The Farage Overreaction


I don’t know what to call them anymore. Progressives? Obviously not. Liberals? I sense no liberalism in their approach to dissent. Regressive left? Control left?

However you refer to them, the response of some parts of the left wing to Monday’s horrific events in Berlin and Ankara was remarkable.

Try Labour MP Jess Phillips’ Twitter timeline. You’ll find that quite some effort has gone into attacking not Islamism, but instead Nigel Farage, due to his spat with Brendan Cox, the husband of murdered MP Jo Cox. There are tweets like this:

There are running battles with Farage supporters, and something about not being “a monster”. That’s what she calls the former Ukip leader, while implying that he has never felt sadness or loss, or at least not on the same level as hers.

On the subject of the atrocity in Germany? Well, there’s this:

And not much else. Anything on the actual substance of what lies behind the horrific attack? On how we reconcile mass migration with the reality that extremists are in among the innocents? No, of course not. After all, she’s just an MP, why would she comment on things like that?

As so often with those commenting from left-of-centre, she asserts a monopoly on compassion, while offering nothing on how to address the problem which is causing the suffering.

Owen Jones—who else?—bashed out a quick piece for—who else?—the Guardian. The main thrust of his article was that if there’s one thing we must take from the atrocities in Berlin and Ankara, it’s to absolutely not become right wing. Not at all. Not even a little bit.

He explicitly intertwines right wing politics and Islamism:

“Islamist terrorist fanatics and the west’s ascendant populist right are now working in tandem. They are feeding off each other. They are interdependent. Their fortunes rise with each other.”

Nigel Farage had earlier allocated blame for the Berlin attacks to Angela Merkel’s immigration policy, so Jones then asks, about Farage,

“What kind of contemptible individual mixes horror with vindication?”

But look back at that first quote. Could we not instead ask, what kind of contemptible individual mixes an understandable shift to the political right with acts of terrorism perpetrated by religious fanatics?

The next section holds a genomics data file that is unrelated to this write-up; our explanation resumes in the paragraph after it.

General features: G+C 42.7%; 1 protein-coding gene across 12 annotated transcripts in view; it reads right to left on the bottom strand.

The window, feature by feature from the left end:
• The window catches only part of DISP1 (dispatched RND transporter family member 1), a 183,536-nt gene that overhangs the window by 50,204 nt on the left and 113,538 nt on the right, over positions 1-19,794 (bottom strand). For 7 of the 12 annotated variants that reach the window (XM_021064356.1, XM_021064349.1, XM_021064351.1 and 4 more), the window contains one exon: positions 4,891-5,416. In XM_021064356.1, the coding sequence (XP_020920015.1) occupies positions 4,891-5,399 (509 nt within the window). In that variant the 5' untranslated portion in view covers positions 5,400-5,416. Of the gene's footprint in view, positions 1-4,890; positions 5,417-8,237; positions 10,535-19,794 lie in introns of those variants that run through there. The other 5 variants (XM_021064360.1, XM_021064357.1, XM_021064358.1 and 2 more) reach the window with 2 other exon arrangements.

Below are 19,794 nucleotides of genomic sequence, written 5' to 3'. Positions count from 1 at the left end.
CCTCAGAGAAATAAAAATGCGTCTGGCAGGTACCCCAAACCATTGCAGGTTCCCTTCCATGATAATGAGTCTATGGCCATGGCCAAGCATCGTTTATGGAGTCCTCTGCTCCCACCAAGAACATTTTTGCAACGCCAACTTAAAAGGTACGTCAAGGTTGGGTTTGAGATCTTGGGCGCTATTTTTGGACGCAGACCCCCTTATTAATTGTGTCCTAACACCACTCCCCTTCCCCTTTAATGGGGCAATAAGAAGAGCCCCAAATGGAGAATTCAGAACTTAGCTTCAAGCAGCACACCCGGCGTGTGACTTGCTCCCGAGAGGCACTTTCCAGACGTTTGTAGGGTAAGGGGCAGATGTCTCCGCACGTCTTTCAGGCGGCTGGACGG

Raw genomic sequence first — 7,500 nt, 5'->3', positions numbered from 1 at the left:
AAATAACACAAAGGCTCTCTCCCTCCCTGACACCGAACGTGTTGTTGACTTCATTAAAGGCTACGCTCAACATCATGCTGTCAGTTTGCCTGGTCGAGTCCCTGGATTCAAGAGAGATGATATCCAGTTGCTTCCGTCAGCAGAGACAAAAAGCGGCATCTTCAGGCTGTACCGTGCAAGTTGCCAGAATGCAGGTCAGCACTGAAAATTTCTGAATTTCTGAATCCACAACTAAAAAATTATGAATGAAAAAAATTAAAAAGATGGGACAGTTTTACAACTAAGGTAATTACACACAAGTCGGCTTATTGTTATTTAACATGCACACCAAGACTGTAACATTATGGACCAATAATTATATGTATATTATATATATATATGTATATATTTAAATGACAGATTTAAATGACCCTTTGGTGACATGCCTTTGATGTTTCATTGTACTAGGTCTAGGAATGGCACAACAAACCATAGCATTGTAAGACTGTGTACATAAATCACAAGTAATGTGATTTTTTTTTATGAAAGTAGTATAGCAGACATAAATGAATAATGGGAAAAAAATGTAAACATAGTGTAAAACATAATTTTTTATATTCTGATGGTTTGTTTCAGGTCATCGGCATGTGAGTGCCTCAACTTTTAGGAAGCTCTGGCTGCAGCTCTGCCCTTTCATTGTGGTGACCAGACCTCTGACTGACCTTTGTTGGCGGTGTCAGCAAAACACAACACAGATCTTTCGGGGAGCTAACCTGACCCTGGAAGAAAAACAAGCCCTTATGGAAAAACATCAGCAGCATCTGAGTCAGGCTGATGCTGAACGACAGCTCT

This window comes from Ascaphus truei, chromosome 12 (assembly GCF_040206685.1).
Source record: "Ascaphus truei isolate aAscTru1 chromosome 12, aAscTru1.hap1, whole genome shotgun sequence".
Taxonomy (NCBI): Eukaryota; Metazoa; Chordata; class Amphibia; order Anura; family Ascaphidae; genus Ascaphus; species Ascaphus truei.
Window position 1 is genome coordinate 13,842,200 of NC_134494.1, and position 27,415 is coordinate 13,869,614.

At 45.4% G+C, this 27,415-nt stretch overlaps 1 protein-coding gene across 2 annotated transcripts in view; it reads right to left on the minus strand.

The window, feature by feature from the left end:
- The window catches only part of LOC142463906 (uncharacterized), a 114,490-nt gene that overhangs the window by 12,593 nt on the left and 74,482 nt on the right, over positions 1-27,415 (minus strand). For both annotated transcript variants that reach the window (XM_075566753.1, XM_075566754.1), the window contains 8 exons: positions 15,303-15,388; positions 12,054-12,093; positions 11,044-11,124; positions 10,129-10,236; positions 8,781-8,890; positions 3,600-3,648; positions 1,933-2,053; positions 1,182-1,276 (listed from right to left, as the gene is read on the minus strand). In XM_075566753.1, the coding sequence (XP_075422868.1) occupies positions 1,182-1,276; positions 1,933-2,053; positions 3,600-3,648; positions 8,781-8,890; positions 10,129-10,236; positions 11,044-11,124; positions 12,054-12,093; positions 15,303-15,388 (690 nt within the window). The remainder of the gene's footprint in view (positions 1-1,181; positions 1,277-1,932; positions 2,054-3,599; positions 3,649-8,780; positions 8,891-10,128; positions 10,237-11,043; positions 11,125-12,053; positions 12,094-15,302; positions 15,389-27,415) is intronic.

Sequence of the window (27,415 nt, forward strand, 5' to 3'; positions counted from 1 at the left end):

And if there is a link between mass immigration and security issues, is it not a politician’s job to address it, no matter whether or not it makes Guardian columnists feel uncomfortable?

Jones states,

“From Donald Trump to France’s Marine Le Pen to the Netherlands’ Geert Wilders, the populist right will now be carefully plotting how they will extract political dividends from the horror.”

It seems we needn’t worry about the terrorism then. After all, we’ve seen that before. A far greater nightmare, haunting all Europe no less, is the very frightening prospect of people offering political approaches which differ from those of Owen Jones.

If Jones and his followers don’t like what right wing politicians have to say on the subject of Islamism, then here’s an idea: offer an alternative. Because right now, what exactly is the left saying? Hope for the best? As you were? Put a German flag on your Facebook profile?

Apparently, when your political compass leans too far to the right, a klaxon sounds and “the terrorists are winning”. If right wing politics—let’s not use the now derogatory ‘populism’—is ascendant, then we’re told it’s all because of terrorists, and is unrelated to the left bringing absolutely nothing of substance to the table, or being unable to shift an inch from their unpopular, open borders immigration policies.

In this alternative reality, ISIS’ main agenda has nothing to do with caliphates, Sharia rule, and all that Koran-based guff, what they actually want is a majority Tory government in the United Kingdom.

Let’s return to Farage. What exactly did he say that caused so many commentators to spit out their dummies?

First, as mentioned, he assigned blame for the attacks on Angela Merkel’s open door immigration policy:

To which Brendan Cox, the husband of murdered MP Jo Cox, replied:

Then, defending his comments on LBC, Farage said, among other remarks on matters such as the Schengen Area, that Hope Not Hate, an organisation Brendan Cox is linked to, are “extremists” who “pursue violent and very undemocratic means.” Hope Not Hate then threatened to sue.

Farage has previously accused the organisation of disrupting his rallies, and they were recently shown to have exaggerated figures on online hate speech in order to further their own causes. They have also received criticism for their targeting of reformist Muslims.

But this steers away from the point: that even if Farage’s comments were wrong, how is it that among some people they generated more rage and vitriol than acts of murder and terrorism? It’s as if bashing Farage has become a worthier cause than confronting Islamism. This is justified by implying that ‘populism’—which has become a vague, coded slur for anything that opposes the liberal agenda—is an existential threat on a par with acts of terror.

Could it be that on the left, some things just don’t matter in the same way that they do to everyone else? Islamism and ISIS don’t matter. Immigration and integration don’t matter. The opinions of ordinary people don’t matter.

Apparently, all that matters to the left, is the left itself.

Whenever an Islamist atrocity occurs, so-called liberal progressives ignore the facts, ignore the causes, and neglect to talk about security or prevention. Instead they do the only thing they know how—they line up to beat us relentlessly with the same hollow, self-serving orders: don’t listen to anyone else.

Sam White is a writer for Country Squire Magazine and has written for The Spectator & Metropolis. Other Sam White articles can be found by using the search box below (just type in Sam White) and also by looking here